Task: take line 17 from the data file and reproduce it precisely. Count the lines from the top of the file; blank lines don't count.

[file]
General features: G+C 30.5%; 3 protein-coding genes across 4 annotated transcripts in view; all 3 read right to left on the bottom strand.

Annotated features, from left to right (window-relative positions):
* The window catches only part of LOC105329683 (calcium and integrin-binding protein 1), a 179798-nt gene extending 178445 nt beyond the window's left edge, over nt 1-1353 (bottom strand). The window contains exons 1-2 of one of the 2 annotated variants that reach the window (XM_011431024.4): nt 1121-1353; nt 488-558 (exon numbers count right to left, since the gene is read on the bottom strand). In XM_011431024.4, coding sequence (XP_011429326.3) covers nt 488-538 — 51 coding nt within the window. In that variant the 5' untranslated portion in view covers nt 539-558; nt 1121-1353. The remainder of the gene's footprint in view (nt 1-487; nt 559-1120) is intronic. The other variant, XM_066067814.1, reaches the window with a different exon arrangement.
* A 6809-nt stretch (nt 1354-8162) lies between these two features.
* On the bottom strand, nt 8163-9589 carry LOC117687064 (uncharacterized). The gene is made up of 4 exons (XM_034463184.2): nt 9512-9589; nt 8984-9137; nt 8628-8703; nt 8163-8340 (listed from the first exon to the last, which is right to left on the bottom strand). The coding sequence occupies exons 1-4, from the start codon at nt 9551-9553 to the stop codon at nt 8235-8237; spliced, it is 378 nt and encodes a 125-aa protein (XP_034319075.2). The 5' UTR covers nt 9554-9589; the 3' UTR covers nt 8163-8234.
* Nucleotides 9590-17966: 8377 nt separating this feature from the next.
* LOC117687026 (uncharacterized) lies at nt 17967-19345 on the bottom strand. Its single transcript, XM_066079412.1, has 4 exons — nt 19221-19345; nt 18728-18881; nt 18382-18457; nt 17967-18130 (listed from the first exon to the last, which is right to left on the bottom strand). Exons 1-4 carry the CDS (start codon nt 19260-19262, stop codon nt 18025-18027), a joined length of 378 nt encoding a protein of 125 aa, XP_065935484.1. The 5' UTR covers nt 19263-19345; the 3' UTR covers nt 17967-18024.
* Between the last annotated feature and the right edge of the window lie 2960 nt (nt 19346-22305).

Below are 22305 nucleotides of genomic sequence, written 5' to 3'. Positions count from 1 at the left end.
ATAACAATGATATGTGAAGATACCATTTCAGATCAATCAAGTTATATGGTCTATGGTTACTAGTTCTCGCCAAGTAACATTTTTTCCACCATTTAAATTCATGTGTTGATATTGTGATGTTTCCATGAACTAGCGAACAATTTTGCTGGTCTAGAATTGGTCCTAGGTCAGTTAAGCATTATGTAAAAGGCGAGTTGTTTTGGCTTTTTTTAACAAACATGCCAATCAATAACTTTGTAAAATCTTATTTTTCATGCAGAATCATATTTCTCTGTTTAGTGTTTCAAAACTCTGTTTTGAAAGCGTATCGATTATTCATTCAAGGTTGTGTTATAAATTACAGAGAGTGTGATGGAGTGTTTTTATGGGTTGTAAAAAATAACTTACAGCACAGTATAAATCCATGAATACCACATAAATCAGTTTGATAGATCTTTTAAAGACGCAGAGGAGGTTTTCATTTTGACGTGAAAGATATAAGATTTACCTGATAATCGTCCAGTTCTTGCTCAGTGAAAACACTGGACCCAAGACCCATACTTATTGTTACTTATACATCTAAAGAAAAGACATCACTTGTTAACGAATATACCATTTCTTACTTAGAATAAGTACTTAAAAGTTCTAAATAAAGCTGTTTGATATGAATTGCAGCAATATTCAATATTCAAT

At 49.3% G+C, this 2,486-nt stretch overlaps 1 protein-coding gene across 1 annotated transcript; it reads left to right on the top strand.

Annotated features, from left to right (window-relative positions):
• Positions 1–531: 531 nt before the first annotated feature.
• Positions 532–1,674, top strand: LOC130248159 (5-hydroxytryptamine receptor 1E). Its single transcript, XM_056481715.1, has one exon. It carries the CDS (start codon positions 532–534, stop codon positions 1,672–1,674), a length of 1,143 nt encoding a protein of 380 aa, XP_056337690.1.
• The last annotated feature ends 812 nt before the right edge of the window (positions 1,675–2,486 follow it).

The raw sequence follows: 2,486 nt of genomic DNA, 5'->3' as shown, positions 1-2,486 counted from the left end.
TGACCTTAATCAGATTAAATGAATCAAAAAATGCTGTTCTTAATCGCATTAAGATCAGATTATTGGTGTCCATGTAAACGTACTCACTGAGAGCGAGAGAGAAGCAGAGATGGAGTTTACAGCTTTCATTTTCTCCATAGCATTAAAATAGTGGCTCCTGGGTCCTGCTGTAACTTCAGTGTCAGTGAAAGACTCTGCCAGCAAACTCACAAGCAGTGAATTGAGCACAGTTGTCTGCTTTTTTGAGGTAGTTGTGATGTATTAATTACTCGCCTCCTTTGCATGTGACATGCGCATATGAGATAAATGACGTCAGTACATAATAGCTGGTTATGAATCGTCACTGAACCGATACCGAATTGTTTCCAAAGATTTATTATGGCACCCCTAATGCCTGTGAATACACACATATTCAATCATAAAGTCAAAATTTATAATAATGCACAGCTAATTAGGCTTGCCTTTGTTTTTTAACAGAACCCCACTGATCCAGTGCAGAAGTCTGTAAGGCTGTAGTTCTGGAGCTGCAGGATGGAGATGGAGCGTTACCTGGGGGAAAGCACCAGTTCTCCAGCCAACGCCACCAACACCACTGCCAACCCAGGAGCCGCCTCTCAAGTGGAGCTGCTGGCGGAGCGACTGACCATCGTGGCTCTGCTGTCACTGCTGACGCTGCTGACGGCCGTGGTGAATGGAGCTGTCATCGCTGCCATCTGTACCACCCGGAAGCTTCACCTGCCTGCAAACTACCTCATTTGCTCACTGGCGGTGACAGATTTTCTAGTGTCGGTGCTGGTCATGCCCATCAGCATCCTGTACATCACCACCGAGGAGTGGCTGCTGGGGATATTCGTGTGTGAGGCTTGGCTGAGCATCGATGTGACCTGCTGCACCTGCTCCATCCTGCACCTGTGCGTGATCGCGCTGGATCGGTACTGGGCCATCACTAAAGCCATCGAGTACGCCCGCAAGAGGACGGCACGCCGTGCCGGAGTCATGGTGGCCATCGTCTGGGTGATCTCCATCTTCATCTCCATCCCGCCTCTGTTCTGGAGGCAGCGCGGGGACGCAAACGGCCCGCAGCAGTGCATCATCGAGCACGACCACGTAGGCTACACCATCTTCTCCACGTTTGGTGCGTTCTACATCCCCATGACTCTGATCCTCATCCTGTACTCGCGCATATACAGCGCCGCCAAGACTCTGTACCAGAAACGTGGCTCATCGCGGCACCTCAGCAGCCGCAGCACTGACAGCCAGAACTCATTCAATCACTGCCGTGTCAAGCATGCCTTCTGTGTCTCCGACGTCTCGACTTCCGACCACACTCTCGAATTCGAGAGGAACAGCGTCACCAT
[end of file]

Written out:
TGACCTTAATCAGATTAAATGAATCAAAAAATGCTGTTCTTAATCGCATTAAGATCAGATTATTGGTGTCCATGTAAACGTACTCACTGAGAGCGAGAGAGAAGCAGAGATGGAGTTTACAGCTTTCATTTTCTCCATAGCATTAAAATAGTGGCTCCTGGGTCCTGCTGTAACTTCAGTGTCAGTGAAAGACTCTGCCAGCAAACTCACAAGCAGTGAATTGAGCACAGTTGTCTGCTTTTTTGAGGTAGTTGTGATGTATTAATTACTCGCCTCCTTTGCATGTGACATGCGCATATGAGATAAATGACGTCAGTACATAATAGCTGGTTATGAATCGTCACTGAACCGATACCGAATTGTTTCCAAAGATTTATTATGGCACCCCTAATGCCTGTGAATACACACATATTCAATCATAAAGTCAAAATTTATAATAATGCACAGCTAATTAGGCTTGCCTTTGTTTTTTAACAGAACCCCACTGATCCAGTGCAGAAGTCTGTAAGGCTGTAGTTCTGGAGCTGCAGGATGGAGATGGAGCGTTACCTGGGGGAAAGCACCAGTTCTCCAGCCAACGCCACCAACACCACTGCCAACCCAGGAGCCGCCTCTCAAGTGGAGCTGCTGGCGGAGCGACTGACCATCGTGGCTCTGCTGTCACTGCTGACGCTGCTGACGGCCGTGGTGAATGGAGCTGTCATCGCTGCCATCTGTACCACCCGGAAGCTTCACCTGCCTGCAAACTACCTCATTTGCTCACTGGCGGTGACAGATTTTCTAGTGTCGGTGCTGGTCATGCCCATCAGCATCCTGTACATCACCACCGAGGAGTGGCTGCTGGGGATATTCGTGTGTGAGGCTTGGCTGAGCATCGATGTGACCTGCTGCACCTGCTCCATCCTGCACCTGTGCGTGATCGCGCTGGATCGGTACTGGGCCATCACTAAAGCCATCGAGTACGCCCGCAAGAGGACGGCACGCCGTGCCGGAGTCATGGTGGCCATCGTCTGGGTGATCTCCATCTTCATCTCCATCCCGCCTCTGTTCTGGAGGCAGCGCGGGGACGCAAACGGCCCGCAGCAGTGCATCATCGAGCACGACCACGTAGGCTACACCATCTTCTCCACGTTTGGTGCGTTCTACATCCCCATGACTCTGATCCTCATCCTGTACTCGCGCATATACAGCGCCGCCAAGACTCTGTACCAGAAACGTGGCTCATCGCGGCACCTCAGCAGCCGCAGCACTGACAGCCAGAACTCATTCAATCACTGCCGTGTCAAGCATGCCTTCTGTGTCTCCGACGTCTCGACTTCCGACCACACTCTCGAATTCGAGAGGAACAGCGTCACCAT